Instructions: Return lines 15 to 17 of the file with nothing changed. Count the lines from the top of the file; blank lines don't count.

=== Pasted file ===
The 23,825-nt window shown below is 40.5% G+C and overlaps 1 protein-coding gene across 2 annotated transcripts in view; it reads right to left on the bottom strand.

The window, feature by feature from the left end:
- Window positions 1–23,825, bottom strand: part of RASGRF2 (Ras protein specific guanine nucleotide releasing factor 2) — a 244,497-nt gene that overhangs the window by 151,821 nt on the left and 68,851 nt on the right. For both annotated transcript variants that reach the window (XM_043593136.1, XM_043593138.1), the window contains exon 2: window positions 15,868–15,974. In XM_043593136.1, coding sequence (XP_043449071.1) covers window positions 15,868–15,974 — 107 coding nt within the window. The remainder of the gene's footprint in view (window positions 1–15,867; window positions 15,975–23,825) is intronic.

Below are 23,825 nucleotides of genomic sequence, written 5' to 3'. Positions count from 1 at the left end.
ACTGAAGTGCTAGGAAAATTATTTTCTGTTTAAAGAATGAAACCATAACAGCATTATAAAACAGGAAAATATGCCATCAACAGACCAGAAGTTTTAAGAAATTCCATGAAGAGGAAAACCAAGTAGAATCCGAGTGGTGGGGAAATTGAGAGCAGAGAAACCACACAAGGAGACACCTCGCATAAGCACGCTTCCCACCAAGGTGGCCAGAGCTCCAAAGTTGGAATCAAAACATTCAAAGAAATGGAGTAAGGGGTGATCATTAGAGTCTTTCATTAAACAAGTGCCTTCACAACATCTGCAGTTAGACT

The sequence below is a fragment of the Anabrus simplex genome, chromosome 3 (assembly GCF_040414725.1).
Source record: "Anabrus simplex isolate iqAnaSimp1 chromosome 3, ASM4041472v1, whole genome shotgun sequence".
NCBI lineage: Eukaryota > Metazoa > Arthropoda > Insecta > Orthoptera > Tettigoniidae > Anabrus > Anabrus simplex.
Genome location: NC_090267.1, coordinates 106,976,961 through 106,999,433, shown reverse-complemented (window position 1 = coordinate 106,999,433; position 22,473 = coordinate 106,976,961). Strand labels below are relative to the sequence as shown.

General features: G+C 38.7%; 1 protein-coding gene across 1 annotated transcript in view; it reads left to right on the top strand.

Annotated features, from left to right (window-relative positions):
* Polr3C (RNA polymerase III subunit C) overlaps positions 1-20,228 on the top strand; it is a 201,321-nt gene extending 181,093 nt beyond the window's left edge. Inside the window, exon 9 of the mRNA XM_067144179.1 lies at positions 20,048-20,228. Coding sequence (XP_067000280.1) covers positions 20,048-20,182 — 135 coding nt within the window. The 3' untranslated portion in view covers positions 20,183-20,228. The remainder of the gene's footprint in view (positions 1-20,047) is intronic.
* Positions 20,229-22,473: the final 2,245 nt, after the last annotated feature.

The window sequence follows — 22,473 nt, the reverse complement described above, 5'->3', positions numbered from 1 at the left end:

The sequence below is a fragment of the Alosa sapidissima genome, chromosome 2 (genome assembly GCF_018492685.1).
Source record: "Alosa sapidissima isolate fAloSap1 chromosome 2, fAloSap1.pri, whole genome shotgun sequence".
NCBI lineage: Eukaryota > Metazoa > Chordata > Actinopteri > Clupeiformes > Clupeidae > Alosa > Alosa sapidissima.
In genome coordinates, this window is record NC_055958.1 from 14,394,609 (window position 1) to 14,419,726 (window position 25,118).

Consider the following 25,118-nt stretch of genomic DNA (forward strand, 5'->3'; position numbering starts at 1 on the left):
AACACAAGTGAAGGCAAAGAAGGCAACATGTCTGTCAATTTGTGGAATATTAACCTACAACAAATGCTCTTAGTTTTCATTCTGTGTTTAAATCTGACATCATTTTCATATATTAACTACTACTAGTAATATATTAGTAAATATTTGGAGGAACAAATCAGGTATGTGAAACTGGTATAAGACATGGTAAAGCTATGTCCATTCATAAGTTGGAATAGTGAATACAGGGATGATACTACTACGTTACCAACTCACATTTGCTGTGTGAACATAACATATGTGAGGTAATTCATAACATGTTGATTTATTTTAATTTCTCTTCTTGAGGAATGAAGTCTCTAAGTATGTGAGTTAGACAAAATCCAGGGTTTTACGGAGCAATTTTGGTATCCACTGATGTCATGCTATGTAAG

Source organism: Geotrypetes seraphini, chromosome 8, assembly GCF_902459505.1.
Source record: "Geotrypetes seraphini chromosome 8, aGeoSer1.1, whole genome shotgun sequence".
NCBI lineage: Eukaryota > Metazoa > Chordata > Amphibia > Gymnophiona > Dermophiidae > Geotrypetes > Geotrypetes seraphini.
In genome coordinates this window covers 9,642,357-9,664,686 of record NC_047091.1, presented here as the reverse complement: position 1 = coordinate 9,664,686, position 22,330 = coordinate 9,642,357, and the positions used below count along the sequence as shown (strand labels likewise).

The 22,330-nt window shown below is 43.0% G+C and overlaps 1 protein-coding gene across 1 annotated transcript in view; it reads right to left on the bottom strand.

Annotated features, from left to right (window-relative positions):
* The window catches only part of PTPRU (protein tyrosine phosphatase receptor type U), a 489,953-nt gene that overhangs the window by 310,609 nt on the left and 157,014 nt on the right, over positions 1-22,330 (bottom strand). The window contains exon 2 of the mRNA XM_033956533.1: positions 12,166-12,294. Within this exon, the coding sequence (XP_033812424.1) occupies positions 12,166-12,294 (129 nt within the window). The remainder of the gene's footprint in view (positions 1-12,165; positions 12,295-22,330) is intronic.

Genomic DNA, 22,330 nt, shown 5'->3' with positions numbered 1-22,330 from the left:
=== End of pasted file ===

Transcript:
The sequence below is a fragment of the Alosa sapidissima genome, chromosome 2 (genome assembly GCF_018492685.1).
Source record: "Alosa sapidissima isolate fAloSap1 chromosome 2, fAloSap1.pri, whole genome shotgun sequence".
NCBI lineage: Eukaryota > Metazoa > Chordata > Actinopteri > Clupeiformes > Clupeidae > Alosa > Alosa sapidissima.